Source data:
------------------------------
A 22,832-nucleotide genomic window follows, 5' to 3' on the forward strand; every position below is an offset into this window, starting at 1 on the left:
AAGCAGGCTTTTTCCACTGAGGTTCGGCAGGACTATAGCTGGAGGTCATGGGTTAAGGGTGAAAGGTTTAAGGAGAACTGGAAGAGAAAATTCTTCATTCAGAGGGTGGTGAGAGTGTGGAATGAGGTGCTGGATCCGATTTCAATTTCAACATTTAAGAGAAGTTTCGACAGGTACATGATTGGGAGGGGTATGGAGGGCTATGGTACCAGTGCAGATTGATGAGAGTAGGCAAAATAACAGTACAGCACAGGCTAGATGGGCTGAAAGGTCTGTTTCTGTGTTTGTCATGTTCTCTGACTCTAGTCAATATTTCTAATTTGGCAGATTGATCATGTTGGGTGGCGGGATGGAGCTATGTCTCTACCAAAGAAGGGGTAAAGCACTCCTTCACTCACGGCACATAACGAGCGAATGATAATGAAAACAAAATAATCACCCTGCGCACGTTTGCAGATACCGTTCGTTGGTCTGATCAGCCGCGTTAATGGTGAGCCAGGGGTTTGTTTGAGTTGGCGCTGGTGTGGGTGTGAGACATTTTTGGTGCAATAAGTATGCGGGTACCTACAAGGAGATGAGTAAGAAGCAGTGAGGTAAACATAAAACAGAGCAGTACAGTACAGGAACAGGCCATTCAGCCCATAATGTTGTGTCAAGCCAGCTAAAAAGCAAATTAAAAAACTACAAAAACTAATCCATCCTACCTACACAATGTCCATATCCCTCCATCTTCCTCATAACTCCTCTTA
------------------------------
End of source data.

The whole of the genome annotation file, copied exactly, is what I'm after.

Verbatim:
A 22,832-nucleotide genomic window follows, 5' to 3' on the forward strand; every position below is an offset into this window, starting at 1 on the left:
AAGCAGGCTTTTTCCACTGAGGTTCGGCAGGACTATAGCTGGAGGTCATGGGTTAAGGGTGAAAGGTTTAAGGAGAACTGGAAGAGAAAATTCTTCATTCAGAGGGTGGTGAGAGTGTGGAATGAGGTGCTGGATCCGATTTCAATTTCAACATTTAAGAGAAGTTTCGACAGGTACATGATTGGGAGGGGTATGGAGGGCTATGGTACCAGTGCAGATTGATGAGAGTAGGCAAAATAACAGTACAGCACAGGCTAGATGGGCTGAAAGGTCTGTTTCTGTGTTTGTCATGTTCTCTGACTCTAGTCAATATTTCTAATTTGGCAGATTGATCATGTTGGGTGGCGGGATGGAGCTATGTCTCTACCAAAGAAGGGGTAAAGCACTCCTTCACTCACGGCACATAACGAGCGAATGATAATGAAAACAAAATAATCACCCTGCGCACGTTTGCAGATACCGTTCGTTGGTCTGATCAGCCGCGTTAATGGTGAGCCAGGGGTTTGTTTGAGTTGGCGCTGGTGTGGGTGTGAGACATTTTTGGTGCAATAAGTATGCGGGTACCTACAAGGAGATGAGTAAGAAGCAGTGAGGTAAACATAAAACAGAGCAGTACAGTACAGGAACAGGCCATTCAGCCCATAATGTTGTGTCAAGCCAGCTAAAAAGCAAATTAAAAAACTACAAAAACTAATCCATCCTACCTACACAATGTCCATATCCCTCCATCTTCCTCATAACTCCTCTTA